I would like to know how does UDP achieve continuity in VOIP or in any streaming service.

  • As @Zac67 pointed out, links are much, much faster than VoIP, especially if sound compression is used, as is common. Also, remember that non-VoIP traffic (traditional POTS) is almost always digitized at some point and multiplexed onto virtual circuits that are carried across something like SONET.
    – Ron Maupin
    Nov 1, 2019 at 23:18

2 Answers 2


The audio data is "time-compressed" when transmitted.

Imagine a 800 byte UDP datagram carrying 8 kHz 8-bit VoIP data.

The 800 samples cover 1/10th of a second (or 100 ms) when played back. That datagram takes 800 + 8 + 20 + 38 = 866 bytes on the wire (payload + UDP overhead + IPv4 overhead + Ethernet overhead), or 6,928 bits. Using Fast Ethernet (100 Mbit/s) these bits take just .06928 ms for transmission - instead of the 100 ms they represent.

So, a single 100M interface could handle 14,400 such streams at the same time without dropping a frame.

(In reality VoIP packets are smaller, increasing the overhead portion but I wanted to get the point across.)

  • So from what you are saying is that sample are sent periodically. (ie every 50 ms)
    – A NASR
    Nov 3, 2019 at 4:48
  • Samples in packets are sent as often as required to provide a continuous output, e.g. 800 samples every 100 ms, 80 samples every 10 ms, or equivalent.
    – Zac67
    Nov 3, 2019 at 7:53

Another point with streaming services is that there is a delay.

For 2-way calls they try to keep the delay under a second so you do not notice.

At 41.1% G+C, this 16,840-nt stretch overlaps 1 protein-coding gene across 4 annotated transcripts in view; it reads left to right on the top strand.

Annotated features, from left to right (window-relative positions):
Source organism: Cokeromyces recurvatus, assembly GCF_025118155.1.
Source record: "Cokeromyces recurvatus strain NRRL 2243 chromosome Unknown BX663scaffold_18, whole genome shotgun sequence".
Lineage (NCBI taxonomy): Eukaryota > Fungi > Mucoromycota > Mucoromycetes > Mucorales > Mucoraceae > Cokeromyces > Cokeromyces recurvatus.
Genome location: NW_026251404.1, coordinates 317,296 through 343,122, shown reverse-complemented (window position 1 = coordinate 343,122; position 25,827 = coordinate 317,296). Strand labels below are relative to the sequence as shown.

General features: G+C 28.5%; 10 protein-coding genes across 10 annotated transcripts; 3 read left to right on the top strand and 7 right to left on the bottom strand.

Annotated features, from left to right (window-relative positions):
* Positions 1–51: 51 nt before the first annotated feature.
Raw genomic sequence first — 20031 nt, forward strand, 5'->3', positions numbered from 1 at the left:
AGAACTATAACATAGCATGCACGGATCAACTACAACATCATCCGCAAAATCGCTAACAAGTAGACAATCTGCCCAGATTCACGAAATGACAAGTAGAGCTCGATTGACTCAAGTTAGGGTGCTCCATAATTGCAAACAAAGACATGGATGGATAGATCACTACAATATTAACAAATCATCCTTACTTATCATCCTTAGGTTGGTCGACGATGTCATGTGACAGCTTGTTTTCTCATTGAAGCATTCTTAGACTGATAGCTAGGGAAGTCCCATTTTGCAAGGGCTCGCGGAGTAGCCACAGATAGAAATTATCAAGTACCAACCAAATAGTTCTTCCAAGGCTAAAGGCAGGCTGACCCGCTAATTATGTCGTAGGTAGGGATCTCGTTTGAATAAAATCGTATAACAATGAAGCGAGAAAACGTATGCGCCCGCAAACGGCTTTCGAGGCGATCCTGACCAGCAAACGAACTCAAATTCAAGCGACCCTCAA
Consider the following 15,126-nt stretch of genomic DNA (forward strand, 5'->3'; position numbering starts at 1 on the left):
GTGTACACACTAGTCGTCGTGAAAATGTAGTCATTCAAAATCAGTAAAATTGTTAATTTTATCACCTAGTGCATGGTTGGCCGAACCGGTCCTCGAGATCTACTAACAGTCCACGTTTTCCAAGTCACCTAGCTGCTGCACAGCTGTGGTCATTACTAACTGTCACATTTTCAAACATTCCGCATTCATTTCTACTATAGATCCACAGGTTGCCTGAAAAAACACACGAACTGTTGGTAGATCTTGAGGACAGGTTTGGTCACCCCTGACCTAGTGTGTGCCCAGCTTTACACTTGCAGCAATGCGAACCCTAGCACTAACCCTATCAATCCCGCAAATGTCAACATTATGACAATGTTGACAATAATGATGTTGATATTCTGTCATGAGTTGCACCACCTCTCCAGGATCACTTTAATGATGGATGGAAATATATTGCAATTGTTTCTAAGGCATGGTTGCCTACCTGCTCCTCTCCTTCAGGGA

For video streaming of live events the delay can be significant. Having a 1-2 minute delay can significantly help the reliability of the stream by preventing stuttering/buffering, but that is not always acceptable to viewers (sporting events come to mind).

HTTP live streaming (HLS) is pretty complex. Rather than one large TCP stream, the video is broken into many small segments (could be 10 seconds each for a “live” stream). The viewer downloads them and plays them back-to-back. If there is a problem getting one 10-second URL the viewer can freeze for 10 seconds and go on to the next one.

If the viewing is 60-seconds delayed from live, that gives companies like Akamai time to distribute the 10-second segments through their global caching infrastructure, allowing viewers to download from a “close” server for better performance. The delay also allows the viewer to attempt a second download if the first one fails, perhaps getting the segment before a “freeze” is necessary. The segments also allow starting to view the live event in the middle without downloading the whole show.

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